Lying wide awake one night, tossing and turning like a corkscrew, I just couldn’t seem to get my mind to shut down. Frustrated with my inability to relax and get back to sleep, I had a sudden epiphany:
Thinking is highly over-rated.
There are times my thoughts seem to take on a life of their own. An innocent, random thought turns into a full-blown, sad-song movie of my current state of affairs. Here are a few examples:
- “What if” thinking (worrying about the future)
- “If only” thinking (ruminating on the past)
- “Over” thinking (scrutinizing and analyzing every detail)
- “Fill in the blank” thinking (creating my own stories)
I wish I could be more like Rudy, my dog. He’s looking at me intently right now with those big brown, puppy dog eyes. I guarantee you that he’s probably not even thinking. Lucky dog!
Now I’m not saying I want to be a dog, but stepping off of the “thought-go-round” and just enjoying the quiet stillness actually sounds pretty refreshing right now.
Yeah, I know. We can’t just quit thinking altogether. After all, thinking is highly encouraged and rewarded in our culture. We’re told things like:
- “Take some time to think about it.”
- “Give it some thought before you . . .”
- “Make sure you think it through.”
Don’t get me wrong, I’m not saying all thinking is bad. Obviously, we can’t go through life acting like a dog. But the more I think about thinking, I see how my thoughts can unwittingly run amok. I give them too much freedom to control my state of mind. Like they know anything! They’re just thoughts!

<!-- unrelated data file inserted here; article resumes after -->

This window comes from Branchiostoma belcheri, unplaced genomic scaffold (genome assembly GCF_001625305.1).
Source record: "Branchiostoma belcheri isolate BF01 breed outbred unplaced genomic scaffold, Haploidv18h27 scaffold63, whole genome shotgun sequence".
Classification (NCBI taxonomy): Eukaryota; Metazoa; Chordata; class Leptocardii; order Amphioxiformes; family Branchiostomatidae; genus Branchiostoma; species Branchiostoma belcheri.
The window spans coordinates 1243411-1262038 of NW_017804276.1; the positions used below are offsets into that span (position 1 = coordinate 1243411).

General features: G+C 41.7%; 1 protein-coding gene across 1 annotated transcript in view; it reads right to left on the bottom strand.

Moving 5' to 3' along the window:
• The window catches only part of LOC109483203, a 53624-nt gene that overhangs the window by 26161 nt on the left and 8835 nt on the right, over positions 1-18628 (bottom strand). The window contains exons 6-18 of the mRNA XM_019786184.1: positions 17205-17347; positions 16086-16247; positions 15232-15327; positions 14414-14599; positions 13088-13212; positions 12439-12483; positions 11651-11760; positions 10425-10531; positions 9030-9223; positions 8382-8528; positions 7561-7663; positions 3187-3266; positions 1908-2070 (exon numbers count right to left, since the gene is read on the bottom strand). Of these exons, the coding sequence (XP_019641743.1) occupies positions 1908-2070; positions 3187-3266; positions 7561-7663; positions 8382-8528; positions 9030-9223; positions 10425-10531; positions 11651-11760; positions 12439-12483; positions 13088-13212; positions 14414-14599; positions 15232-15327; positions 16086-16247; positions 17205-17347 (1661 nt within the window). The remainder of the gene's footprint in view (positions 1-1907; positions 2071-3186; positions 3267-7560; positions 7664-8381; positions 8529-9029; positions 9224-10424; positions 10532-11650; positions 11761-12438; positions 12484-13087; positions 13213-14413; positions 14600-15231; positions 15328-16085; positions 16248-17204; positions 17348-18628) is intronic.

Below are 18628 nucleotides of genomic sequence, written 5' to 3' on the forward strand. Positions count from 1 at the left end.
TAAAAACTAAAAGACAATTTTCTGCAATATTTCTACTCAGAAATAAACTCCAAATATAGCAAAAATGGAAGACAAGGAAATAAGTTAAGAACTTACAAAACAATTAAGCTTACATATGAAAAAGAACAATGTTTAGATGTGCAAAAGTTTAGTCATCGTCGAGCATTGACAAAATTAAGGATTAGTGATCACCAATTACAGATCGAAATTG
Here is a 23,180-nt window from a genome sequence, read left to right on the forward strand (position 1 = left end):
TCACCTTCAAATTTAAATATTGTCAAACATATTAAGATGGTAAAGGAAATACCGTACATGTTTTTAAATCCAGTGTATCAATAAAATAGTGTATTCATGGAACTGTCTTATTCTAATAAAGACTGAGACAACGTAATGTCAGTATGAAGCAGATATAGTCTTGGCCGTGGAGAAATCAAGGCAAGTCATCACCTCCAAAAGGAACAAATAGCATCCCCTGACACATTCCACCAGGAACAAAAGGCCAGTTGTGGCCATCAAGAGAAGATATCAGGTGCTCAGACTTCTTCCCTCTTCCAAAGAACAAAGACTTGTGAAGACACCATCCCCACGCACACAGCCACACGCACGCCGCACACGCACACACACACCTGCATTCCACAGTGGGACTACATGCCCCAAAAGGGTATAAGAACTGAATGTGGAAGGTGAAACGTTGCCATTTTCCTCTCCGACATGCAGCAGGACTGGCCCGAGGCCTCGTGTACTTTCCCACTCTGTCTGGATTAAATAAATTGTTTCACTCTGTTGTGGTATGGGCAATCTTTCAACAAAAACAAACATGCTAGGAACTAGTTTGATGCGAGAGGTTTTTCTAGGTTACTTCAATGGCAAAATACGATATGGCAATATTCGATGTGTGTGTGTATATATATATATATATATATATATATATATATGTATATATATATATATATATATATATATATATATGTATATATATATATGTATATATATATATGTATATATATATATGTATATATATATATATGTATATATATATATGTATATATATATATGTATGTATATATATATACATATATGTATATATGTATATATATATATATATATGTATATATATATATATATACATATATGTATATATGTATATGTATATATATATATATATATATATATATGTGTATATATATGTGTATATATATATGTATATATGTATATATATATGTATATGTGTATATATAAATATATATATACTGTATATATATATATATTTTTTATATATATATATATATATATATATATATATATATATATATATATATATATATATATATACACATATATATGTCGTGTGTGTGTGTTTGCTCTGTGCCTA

I guess we all tend to give our thoughts a certain power because they appear to be so true and accurate. They really seem to know what they’re “talking” about. But, given enough energy, our thoughts run rampant and start turning negative. And then the trouble begins.
Negative Thought –> Negative Feeling = Pain/Suffering
I don’t know about you, but I prefer to minimize pain and suffering in my life! No reason to make our journey any more difficult than it already is.
So let’s take a break now and then to quiet our minds – to put our thinking in perspective. Whenever you could use a little thought reduction, try this:
- Acknowledge that your thoughts are getting out of control.
- Take a deep breath and bring your focus back to the present.
- Give yourself permission to let it all go and NOT think about the past, the future . . . about anything. Right now, in this moment, everything is okay.
Simple technique? Yes. But not easy. You’ll very quickly find yourself thinking again! And that’s okay. Little by little, with practice, you’ll get better. Just imagine how good it feels to quiet your mind and not think so much.
How do you quiet your mind when you need to?